Retrospective: 53 years of Kraftwerk’s Kraftwerk

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Retrospective: 53 years of Kraftwerk’s Kraftwerk

Kraftwerk perform live
Words by Benjamin Lamb

This year celebrates 53 years of Kraftwerk's iconic self-titled album, and today we’re taking a look behind the scenes of how the record came to life. 

If you’ve never heard of them before, Kraftwerk are the forefathers of electronic music, their albums dating back to the 1970’s are jam packed with sounds and moments that would give today’s DJs a run for their money. This year celebrates 53 years of the group’s iconic self-titled album, and today we’re taking a look behind the scenes of how the record came to life. 

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1970 was an iconic year for trailblazing music, rock gods Black Sabbath dropped Paranoid, folk duo Simon and Garfunkel dropped Bridge Over Troubled Water, and Jimi Hendrix played at the Monterey Festival. In Germany, friends Ralf Hütter and Florian Schneider were working on their debut album, Kraftwerk. The pair met years prior at the Academy of Arts in Düsseldorf, and bonded over their love for bizarre electronics and music. 

Kraftwerk was produced by popular German record producer Konrad ‘Conny’ Plank, who can be thanked for much of music today alongside Kraftwerk. He also worked on many releases from groups such as Ultravox, The Eurythmics, Brian Eno, and even Australians Hunters & Collectors. 

His work has been hailed by many, with much of his choices still impacting music to today. Many artists still refer to Plank as one of the best, his production abilities allowed bands and artists to somewhat be left to their own devices, his presence brought the best out of artists, and he’d start the recording process just as there was a spark.

The record, only consisting of four tracks, kicks off with ‘Ruckzuck’, a song that opens with dissonant flute echo, before entering a catchy melody line, moving into a world of krautrock, also due to the group relying on real instruments to create their sounds, rather than today’s Kraftwerk that rely more so on computers.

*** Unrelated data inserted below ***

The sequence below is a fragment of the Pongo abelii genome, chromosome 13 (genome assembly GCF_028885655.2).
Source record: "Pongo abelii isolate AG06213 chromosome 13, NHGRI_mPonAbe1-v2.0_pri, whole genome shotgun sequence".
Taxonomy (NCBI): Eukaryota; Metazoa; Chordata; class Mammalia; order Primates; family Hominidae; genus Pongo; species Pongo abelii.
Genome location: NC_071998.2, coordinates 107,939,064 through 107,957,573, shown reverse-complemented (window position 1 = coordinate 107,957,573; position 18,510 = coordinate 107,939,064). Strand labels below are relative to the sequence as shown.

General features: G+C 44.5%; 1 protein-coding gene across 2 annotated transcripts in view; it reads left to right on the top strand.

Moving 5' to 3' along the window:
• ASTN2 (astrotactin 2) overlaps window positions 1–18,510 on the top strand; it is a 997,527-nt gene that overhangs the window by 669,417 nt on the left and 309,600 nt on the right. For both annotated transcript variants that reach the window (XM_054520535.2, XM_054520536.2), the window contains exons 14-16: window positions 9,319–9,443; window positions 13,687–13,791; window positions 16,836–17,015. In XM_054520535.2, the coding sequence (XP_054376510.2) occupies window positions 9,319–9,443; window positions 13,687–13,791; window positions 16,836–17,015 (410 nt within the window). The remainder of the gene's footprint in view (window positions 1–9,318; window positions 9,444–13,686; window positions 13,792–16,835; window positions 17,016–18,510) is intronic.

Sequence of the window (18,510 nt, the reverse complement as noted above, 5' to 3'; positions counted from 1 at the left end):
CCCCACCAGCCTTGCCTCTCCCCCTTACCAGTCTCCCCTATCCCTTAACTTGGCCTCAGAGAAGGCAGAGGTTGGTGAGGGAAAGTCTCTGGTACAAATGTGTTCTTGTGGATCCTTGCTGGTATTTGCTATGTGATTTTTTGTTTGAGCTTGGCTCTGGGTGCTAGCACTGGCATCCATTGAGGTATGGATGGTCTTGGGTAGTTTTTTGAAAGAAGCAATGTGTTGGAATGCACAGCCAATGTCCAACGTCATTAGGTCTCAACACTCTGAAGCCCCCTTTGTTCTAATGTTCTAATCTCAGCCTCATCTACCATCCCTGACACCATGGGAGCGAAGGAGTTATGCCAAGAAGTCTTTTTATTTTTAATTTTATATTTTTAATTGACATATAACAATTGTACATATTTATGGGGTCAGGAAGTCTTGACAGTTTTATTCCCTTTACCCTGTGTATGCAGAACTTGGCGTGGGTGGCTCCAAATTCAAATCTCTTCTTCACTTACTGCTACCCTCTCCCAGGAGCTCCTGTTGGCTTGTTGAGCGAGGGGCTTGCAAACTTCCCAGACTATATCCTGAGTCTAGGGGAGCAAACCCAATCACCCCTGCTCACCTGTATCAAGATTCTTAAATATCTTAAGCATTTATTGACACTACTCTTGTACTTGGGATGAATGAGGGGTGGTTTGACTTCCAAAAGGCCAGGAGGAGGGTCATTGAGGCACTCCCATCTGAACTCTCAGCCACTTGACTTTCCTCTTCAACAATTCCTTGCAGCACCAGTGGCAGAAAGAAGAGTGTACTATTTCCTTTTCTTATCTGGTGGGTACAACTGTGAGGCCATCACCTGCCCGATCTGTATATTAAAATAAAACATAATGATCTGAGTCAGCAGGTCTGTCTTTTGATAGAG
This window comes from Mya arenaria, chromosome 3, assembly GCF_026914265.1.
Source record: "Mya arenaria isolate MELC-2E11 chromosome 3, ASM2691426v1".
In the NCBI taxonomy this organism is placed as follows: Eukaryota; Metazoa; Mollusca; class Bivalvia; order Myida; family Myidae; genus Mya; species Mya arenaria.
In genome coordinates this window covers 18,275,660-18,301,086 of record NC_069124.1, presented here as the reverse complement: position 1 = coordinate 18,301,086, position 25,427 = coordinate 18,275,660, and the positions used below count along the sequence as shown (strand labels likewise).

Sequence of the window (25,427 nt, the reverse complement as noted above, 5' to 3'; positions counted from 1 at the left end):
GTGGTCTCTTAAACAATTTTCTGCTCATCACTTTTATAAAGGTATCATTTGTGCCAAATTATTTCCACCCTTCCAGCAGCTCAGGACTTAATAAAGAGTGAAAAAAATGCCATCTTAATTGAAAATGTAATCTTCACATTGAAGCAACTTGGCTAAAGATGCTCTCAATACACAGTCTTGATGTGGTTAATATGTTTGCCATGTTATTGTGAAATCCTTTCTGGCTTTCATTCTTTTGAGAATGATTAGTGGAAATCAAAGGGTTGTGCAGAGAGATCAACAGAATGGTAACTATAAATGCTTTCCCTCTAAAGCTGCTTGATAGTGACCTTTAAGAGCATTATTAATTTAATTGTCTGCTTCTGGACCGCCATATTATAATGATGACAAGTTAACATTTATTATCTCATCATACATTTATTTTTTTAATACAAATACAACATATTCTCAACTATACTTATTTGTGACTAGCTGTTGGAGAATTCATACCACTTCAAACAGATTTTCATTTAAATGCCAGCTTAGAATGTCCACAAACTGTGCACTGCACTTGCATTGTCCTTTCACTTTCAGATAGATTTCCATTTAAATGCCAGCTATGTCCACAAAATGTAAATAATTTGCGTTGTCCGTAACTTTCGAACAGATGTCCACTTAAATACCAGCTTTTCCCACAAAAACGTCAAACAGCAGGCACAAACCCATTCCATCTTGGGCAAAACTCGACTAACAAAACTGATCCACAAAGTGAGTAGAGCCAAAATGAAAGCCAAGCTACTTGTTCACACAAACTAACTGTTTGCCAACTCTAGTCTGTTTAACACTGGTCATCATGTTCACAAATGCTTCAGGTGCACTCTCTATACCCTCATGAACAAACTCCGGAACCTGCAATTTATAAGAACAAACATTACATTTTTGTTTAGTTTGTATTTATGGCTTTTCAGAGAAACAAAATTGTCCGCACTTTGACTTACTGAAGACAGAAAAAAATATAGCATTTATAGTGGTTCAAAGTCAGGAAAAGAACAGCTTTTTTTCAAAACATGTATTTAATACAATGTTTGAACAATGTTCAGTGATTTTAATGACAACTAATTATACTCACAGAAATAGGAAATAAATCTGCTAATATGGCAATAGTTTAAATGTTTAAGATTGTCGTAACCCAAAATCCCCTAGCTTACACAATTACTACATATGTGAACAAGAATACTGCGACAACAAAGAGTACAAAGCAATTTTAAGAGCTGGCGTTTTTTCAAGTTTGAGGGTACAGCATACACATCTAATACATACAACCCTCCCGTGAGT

It’s also interesting to illustrate that this was many listeners first introduction to the group and their unconventionality, with ‘Ruckzuck’ not following any normal song functions, and not even featuring a melody, showcasing why Kraftwerk are one of the most original groups out there.

This song was also famously used as the theme music for a kids show called Newton’s Apple, with the show receiving no legal allowance to use the track, subsequently moving onto a cover of the track.

One thing immediately clear about this track and album compared to later Kraftwerk releases is the focus on percussion, this record featured the drumming talents of Klaus Dinger and Andreas Hohmann, the former of which went on to form the popular Krautrock group Neu!, a group that incorporated much of the same elements as Kraftwerk, while putting their own spin on things.

The analogue nature is also heard through the production of this release, before Kraftwerk’s computer use, the listener is almost forced to separate each section of the release, Plank’s work outlines each instrument evenly. The piano line to ‘Ruckzuck’ was performed by Ralf Hütter, on a Hammond Organ which he modified to give an interesting timbre. The idea of taking apart and rebuilding devices has continued throughout their decades long run, as the world’s technology advanced, many technological based devices were manipulated and put onto their records.

Many of the ‘real’ instruments used throughout Kraftwerk were run through pitch-to-voltage converter, which converts incoming sound to voltage, which is then subsequently used to power a synthesiser, explaining many of the duplicate sounds heard throughout this record.

The next track on the album is ‘Stratovarius’, once again using many of the same instruments used in the opening track, almost bringing the whole of Side 1 together, each song flowing into one another.

Side 2 opens with ‘Megaherz’, once again, sitting around the 10-minute mark, and using much of the same instrumentation as heard on the first side of the release.

This song features Hütter and Schneider, meeting with bass, flute and keyboards, before reaching an exciting climax.

Closing the Kraftwerk record is ‘Von Himmel Hoch’, a track that kicks off with a long drone, gradually getting into a groove courtesy of drummer Klaus Dinger. 

Perhaps one of the most surprising things about this album and its follow up, aptly titled Kraftwerk 2, is that no songs from those albums have been performed live by the 4 piece since 1975. With late member Florian Schneider referring to the first releases as “archaeology”.

One clear element of Kraftwerk is their affinity for visuals, something that’s been a staple of their work since the 70s, as seen by Kraftwerk’s album art, a lone traffic cone and a white background, designed by Ralf Hütter, and it was influenced by Andy Warhol, an artist who was extremely popular at the time.

After Kraftwerk, the German group went onto release a further 9 records, and continue to tour regularly, last hitting Australia back in 2013.

Check out more info on Kraftwerk here